Bernie Sanders visits Montana, Rep. Zinke endorses Trump, and Montana Democrats smell blood over a 2009 lawsuit Greg Gianforte filed over a public access easement near his property in Bozeman. Sally Mauk, Chuck Johnson, and Rob Saldin take you behind the curtain of Montana politics.
Sanders in Montana
Bernie Sanders made campaign stops in Montana this week, speaking for over an hour in Missoula, before moving on to Billings.
One of the issues he talked about in Missoula was his push to end the country's dependence on fossil fuels. That pledge also comes with a promise to spend $41 billion to create new jobs for workers displaced by the transition away from fossil fuels.
"People are very afraid of losing these jobs," says Sally Mauk, "and that fear is something that they can take to the polls."
"Yeah, and Republicans are going to seek to exploit that," Rob Saldin adds. "It has been one of the key themes that Gianforte's been pushing throughout his candidacy."
Sanders also took time in Missoula to gripe about the Democratic nomination process. Saying it's "kind of weird" that superdelegates pledged support to Clinton before anyone else entered the race.
Professor Saldin isn't impressed with that complaint, and offers a defense of the party nomination process.
"He [Sanders] also might have suspected that having kept the Democratic party at arms length, refusing to call himself a Democrat for all these years, up until he decided that he wanted to be the Democratic nominee, might have some costs. So it's not surprising that the superdelegates are lining up behind Hillary Clinton.
"The process we have right now for selecting presidential candidates, it's only been around since 1972, and so it's, in the big scheme of things, relatively new. It has opened up the process to allow candidates like Bernie Sanders and like Donald Trump -- these people who have not been a part of one of the two major political parties -- to jump in and potentially win the nomination. Trump already has, and Bernie Sanders, gosh if one or two things had fallen a little bit differently, he could easily be the Democratic nominee.
"Now for people like Bernie Sanders who want the people to decide, perhaps that's a good thing. But for those of us who think that political parties play a critical role, and that they're a critical mediating institution in our political system, there is something potentially troubling about having the system be open to just anyone who could swoop in from the outside and take a presidential nomination and become the face of a party. That really undermines the party as an institution."
Rep. Zinke Endorses Trump
Rep. Zinke is among those climbing on the Trump bandwagon.
"I think earlier, he'd been non-committal about Trump, so this was news that he was supporting Trump," says Chuck Johnson. "It's obviously part of an effort nationally by the Trump campaign to line up members of Congress and others on their team. This could be an issue that Democrats will go after him with, although I would imagine Trump would probably be a pretty strong candidate in Montana given our Republican history."
Gianforte's easement lawsuit
Democrats are making hay out of a lawsuit that Greg Gianforte and his wife Susan filed in 2009 over public access to a fishing site near their Bozeman property. The suit was settled four years later.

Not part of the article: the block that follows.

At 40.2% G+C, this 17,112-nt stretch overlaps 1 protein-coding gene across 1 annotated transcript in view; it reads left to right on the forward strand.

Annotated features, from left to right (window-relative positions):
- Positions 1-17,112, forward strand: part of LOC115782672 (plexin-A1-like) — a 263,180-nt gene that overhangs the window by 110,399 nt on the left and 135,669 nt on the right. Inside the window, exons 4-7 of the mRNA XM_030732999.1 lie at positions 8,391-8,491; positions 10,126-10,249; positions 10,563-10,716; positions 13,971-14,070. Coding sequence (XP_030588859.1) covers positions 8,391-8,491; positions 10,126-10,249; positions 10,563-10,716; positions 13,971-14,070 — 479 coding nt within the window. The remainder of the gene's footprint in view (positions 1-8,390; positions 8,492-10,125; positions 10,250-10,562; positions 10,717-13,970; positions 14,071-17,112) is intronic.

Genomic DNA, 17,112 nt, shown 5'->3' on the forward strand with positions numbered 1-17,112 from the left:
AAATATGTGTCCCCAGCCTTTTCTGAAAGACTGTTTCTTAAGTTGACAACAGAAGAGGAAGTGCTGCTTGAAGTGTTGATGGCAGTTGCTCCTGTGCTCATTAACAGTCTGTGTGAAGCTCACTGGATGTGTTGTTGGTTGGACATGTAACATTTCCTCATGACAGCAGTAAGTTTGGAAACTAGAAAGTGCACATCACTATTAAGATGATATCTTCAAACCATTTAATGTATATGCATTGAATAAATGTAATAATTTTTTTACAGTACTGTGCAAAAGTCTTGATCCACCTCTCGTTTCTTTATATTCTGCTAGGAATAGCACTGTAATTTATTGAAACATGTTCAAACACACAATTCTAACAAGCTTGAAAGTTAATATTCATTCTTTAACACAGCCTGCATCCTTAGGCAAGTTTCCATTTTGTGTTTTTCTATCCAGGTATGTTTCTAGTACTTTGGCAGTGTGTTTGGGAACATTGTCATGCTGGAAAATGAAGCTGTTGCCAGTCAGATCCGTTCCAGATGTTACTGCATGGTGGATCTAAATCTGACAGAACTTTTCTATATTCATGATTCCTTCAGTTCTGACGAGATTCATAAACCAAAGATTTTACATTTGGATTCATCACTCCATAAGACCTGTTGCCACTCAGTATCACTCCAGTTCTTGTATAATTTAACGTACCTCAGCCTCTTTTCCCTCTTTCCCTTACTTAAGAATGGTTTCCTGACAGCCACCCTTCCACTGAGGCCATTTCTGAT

"It had to do with an easement that allowed public access to the river right next the Gianforte Property in Bozeman," Saldin explains. "Gianforte said the easement was invalid, and for a variety of reasons should be eliminated. The state rejected that, but did determine that some users had created paths of their own off the main path, that did in fact cross Gianforte property. The matter was resolved when those informal spur trails were put out of use and a fence was put up to keep people on the main path and off the property.
"The politics of this are really worth paying attention to. Public access has something like sacred status in Montana. For many Montanans, being able to access public land and water is an absolutely essential part of what makes Montana special. People don't like it when you mess with that. In this particular case, when you have a way of perceiving this as a rich guy dropping bags of money down to buy a trophy house on a multi-acre estate, then put up fences and kick people out their favorite fishing hole, that is potentially damaging, particularly because it so nicely plays into the narrative that Democrats have been trying to place on Gianforte -- that he's a rich guy from New Jersey who's not like us, doesn't share our values -- and this issue is just teed-up for a TV ad.
"We can already see both of the campaigns, I think, responding to this in a way. On Thursday, Bullock got the endorsement of the Montana Conservation Voters and staged a news conference on the banks of a fishing access site outside of Helena. Of course that endorsement was totally unsurprising, but it sure seemed to have been timed in such a way to pounce on this issue and keep it in the headlines.
"On the other side, I noticed this week that Gianforte's campaign rolled out six press releases since this story broke ... I suppose it's possible that the timing on all that is coincidental, but I think another interpretation is that the Gianforte campaign recognizes the potential damage that this lawsuit story poses, and is throwing out every shiny object it has to try to do something to shift attention away from this thing."
The easement was never closed, it's open to this day. The boundaries of it were changed because of the settlement reached, but the suit did not deny anyone access to the river.
"Campaign Beat" is hosted by MTPR's Sally Mauk, with UM Political Science Professor Rob Saldin, and former Capitol Reporter Chuck Johnson. Listen every Friday at 6:48 p.m. and again on Sunday at 11:00 a.m., or via podcast.